Quick List: Hurricane tips

29 August, 2011

10 Quick Post Hurricane Irene Thoughts

Wanted to make a quick post, while the event is still fresh in the minds of readers, about the nature of hurricane-related disasters. Over the course of the weekend, I collected a number of comments, questions and interesting facts from various news and networking sites. Here were the ones I thought were worth sharing:

10) Watch for downed power lines – Even if the power in your house isn’t down, lines near you may have fallen. Treat downed power lines like a handgun – ALWAYS treat them as ‘live’ and extremely dangerous. [edit: Just an hour after posting this up, I saw a news bulletin. A 50 year old New York man was killed by a downed power line. This is serious people. Don’t mess around with downed power lines.]

9) Be extremely careful if you need to start a fire and simply don’t if at all possible. The risk for gas leaks, dangerous fumes and the chance that the fire can get out of hand is too great. Remember, it’s unlikely that you’ll be able to call 911 if there’s trouble.

8) Hurricanes are very large. Much of the storm-trackers focus on the core of the storm, but even a fairly mild hurricane can be hundreds of miles across. Hurricane Irene, only a category 1 storm, was over 230 miles in radius.

7) Don’t use generators in the same place people will be. The fumes from a running motor can kill. Only use generators in areas with good ventilation.

6) The category of a hurricane does not necessarily equate to the amount of damage it will cause. Lower category storms can cause significant amounts of damage depending on where and how they hit.

5) Hurricanes will often spawn tornadoes. Because, yeah, that’s what you needed on top of a hurricane: tornadoes. Sheesh. But yes, major storms can produce tornadoes and damaging-but-not-hurricane winds in the area around, preceding and following a hurricane.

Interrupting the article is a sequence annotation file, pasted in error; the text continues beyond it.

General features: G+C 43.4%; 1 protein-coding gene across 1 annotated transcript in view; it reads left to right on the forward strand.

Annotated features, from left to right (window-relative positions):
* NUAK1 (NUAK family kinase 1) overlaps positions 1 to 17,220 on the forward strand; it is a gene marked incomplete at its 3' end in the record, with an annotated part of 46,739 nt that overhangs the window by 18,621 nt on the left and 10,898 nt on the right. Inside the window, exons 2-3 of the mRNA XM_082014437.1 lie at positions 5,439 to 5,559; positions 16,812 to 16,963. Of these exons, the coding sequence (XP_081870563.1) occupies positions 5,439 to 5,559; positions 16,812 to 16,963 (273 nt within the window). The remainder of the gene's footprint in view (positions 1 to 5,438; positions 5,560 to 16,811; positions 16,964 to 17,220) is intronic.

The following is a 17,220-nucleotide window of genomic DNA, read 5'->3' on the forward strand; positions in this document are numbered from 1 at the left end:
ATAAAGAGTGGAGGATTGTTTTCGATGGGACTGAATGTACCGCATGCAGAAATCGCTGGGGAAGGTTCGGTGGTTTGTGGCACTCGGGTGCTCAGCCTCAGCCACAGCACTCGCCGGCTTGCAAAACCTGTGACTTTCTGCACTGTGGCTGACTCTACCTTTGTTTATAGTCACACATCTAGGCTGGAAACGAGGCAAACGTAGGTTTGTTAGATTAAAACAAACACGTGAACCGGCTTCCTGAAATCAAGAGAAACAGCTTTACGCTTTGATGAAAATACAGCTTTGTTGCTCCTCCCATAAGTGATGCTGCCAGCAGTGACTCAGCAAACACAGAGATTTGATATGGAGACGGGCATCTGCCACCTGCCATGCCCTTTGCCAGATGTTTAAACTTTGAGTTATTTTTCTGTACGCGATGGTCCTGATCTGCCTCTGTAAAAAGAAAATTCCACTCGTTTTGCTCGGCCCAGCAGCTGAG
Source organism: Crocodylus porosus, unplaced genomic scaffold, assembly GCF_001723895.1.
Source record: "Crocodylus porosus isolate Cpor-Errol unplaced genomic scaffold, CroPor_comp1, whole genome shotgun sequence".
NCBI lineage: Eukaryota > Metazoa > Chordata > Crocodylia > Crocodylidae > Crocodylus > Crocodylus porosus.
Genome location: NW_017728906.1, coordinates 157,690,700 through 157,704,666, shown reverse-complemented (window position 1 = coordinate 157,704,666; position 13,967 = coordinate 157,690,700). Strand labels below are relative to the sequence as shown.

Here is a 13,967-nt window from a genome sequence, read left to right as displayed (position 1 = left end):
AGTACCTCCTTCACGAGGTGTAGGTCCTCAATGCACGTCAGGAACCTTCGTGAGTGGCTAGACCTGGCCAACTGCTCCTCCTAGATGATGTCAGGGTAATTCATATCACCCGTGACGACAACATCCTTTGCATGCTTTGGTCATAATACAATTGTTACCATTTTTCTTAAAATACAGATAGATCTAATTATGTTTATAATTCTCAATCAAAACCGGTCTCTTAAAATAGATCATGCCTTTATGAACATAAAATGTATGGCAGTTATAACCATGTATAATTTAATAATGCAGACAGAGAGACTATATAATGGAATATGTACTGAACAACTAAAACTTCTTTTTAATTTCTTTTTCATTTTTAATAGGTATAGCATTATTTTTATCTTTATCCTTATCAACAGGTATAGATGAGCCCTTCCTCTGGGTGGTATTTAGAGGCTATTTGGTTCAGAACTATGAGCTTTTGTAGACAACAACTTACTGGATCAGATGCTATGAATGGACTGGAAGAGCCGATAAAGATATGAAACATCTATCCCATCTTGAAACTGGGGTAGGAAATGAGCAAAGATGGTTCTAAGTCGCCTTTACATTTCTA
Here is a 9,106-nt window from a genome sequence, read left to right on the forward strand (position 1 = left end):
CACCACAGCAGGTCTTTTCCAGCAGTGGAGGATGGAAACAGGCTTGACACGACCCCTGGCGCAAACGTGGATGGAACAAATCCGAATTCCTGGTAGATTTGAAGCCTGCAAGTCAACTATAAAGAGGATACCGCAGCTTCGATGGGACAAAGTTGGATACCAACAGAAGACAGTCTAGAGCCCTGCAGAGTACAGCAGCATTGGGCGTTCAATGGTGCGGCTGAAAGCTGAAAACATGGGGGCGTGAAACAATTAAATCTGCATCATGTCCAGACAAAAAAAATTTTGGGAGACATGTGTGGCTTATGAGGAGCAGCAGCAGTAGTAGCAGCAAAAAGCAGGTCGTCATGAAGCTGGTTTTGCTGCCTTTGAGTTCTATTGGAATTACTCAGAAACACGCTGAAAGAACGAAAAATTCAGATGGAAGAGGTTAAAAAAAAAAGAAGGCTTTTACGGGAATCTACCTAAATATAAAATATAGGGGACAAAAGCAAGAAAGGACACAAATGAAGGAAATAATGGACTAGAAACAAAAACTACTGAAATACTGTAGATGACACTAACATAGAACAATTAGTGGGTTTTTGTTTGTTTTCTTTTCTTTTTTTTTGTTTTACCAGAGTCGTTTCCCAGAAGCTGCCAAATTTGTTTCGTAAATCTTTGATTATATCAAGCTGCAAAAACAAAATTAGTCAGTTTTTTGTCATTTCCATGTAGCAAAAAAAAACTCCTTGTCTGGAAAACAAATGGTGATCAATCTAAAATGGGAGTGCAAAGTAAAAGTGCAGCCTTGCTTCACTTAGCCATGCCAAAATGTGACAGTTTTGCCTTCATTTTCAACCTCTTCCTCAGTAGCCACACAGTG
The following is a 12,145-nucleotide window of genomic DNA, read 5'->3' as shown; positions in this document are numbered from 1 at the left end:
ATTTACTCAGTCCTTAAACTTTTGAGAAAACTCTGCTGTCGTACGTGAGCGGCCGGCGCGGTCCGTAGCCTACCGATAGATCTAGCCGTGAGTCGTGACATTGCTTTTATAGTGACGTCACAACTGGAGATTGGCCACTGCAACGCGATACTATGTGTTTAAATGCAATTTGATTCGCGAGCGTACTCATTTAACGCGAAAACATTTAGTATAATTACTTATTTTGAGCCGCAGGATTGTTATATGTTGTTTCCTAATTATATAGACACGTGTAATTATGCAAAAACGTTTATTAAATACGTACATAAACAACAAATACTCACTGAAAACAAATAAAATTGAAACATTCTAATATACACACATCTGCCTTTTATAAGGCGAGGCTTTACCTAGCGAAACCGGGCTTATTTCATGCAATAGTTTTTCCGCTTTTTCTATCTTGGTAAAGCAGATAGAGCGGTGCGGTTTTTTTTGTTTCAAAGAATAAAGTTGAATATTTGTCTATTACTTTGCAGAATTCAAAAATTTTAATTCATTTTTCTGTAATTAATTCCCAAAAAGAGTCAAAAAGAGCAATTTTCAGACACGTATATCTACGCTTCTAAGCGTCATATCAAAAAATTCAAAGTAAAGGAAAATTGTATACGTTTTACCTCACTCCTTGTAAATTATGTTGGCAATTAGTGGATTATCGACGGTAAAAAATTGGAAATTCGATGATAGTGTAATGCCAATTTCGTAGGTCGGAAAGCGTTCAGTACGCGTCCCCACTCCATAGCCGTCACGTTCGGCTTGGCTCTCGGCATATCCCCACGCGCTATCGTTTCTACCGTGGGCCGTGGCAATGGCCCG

4) “Why do we store water? My faucets don’t use electricity!” – True, the water that hits your tap is almost certainly gravity-powered, but the systems that manage the water, and more importantly, keep it clean and drinkable, DO use power. Large storms can cause sewers to back up and water treatment facilities can be overwhelmed, if they have power at all.

3) If you get an order to evacuate, just do it. Don’t think you’ll be the exception, don’t rely on the fact that you didn’t sustain any damages “last time”. Authorities don’t make those declarations lightly and when you ignore them you strain the emergency systems and put yourself and others at risk. Even if you feel alright risking your own life, think about the lives of the rescue professional. At least one Irene rescuer was killed trying to save someone who had chosen to ignore the evacuation warnings.

2) Remember others! – Communicate with your neighbors before and after an event. Make sure everyone is taken care of, and you in turn will have someone local that’s looking for you. Remember the pets/animals too. Pets get lost and scared in major storms.

1) Avoid going outside during a storm. Even if the “worst of it” has passed, it can be very dangerous to go outside. Consider this: getting hit by a pebble thrown by your younger sibling? Not so bad. Getting hit by a pebble flung at you at 40+ miles-per-hour? You don’t want that. You really, really don’t want that.

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